That's right. Christine Hahn from Malaria! has an art gallery these days in New York. She also made music with [German artist] Martin Kippenberger.
You focus quite a lot on the squatting scene, and the riots and police violence that accompanied the occupation of empty buildings in the city in the early 1980s.
We have to thank these people. Without them, we wouldn't have this beautiful city that we have today. All these people who wanted to tear down all the old buildings back in the 1980s, they would have made our city very ugly. Right at the very beginning, I was at the first squatting protest on the Kurfürstendamm. I was one of the first squatters, unbeknown to myself. When I arrived in Berlin I stayed in this six room apartment with a marble staircase. It was a beautiful house that was due to be torn down. And then it was occupied by these squatters from Kreuzberg. They bricked up the wall and barricaded themselves in. This house is now a beautifully restored old building.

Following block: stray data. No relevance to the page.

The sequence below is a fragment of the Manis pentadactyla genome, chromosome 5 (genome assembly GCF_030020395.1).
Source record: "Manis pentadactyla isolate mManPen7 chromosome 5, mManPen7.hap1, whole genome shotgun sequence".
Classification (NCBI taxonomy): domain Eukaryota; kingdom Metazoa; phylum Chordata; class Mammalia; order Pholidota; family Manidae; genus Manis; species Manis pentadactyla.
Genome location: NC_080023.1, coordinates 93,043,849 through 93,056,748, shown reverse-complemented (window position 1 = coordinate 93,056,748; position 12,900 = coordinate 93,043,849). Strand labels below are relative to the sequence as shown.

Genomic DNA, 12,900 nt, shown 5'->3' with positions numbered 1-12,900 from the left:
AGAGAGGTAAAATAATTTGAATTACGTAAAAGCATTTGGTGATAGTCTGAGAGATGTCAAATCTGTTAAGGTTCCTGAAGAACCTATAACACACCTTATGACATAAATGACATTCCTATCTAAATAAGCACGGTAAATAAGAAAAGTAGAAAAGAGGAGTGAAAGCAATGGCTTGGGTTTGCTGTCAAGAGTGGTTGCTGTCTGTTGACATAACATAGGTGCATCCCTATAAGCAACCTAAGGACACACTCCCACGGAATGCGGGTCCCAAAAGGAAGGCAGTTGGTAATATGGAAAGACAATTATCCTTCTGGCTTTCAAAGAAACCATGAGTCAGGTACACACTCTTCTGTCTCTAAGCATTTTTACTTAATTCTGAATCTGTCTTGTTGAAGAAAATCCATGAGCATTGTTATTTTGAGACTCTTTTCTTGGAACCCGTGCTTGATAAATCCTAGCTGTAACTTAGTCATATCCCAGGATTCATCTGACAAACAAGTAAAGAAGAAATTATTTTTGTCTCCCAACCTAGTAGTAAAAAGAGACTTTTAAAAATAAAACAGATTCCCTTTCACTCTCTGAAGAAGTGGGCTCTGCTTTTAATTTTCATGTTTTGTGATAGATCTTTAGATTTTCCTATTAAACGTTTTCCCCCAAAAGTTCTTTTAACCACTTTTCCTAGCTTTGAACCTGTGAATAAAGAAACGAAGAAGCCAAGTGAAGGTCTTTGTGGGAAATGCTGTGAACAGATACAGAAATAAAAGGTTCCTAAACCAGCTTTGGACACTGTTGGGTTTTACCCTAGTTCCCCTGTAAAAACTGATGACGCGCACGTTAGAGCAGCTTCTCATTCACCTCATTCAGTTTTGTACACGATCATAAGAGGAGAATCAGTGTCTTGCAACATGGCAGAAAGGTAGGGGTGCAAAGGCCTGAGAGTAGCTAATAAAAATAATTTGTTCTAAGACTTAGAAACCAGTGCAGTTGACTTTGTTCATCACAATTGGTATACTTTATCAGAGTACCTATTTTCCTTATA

It seems as the 1980s went on, that many foreigners were drawn to this island of freedom, including Nick Cave who you knew before he moved here from London.
London was dead expensive for a start. When I told Nick how expensive my flat was [80 marks a month], he was like "what!" He would interrogate me about Berlin while we were on tour. I said just come over, you can stay in my place for a while until you find your own flat. And then one day 'ding dong' and he was on the doorstep.
Heiko Lange, Klaus Maeck, Jörg A. Hoppe, Wieland Speck and Mark Reeder (left to right) at the film's premiere in February at the Berlinale
And the rest of the band soon followed?
Once Nick had established himself a little and said look, it's fantastic, you can drink for nothing, take drugs for nothing, everybody accepts you with open arms. Suddenly, it was like a free-for-all, it was like "come over."
Do you miss those days?
What we did back then will probably never happen again. But the whole idea behind the film was not to be nostalgic. My main drive for doing this film was to inspire younger people. People still come to Berlin for the same reasons that they did back then. They still come to Berlin because they feel they can connect with the same kind of mentality that we had.
B-Movie screens across Germany from May 21.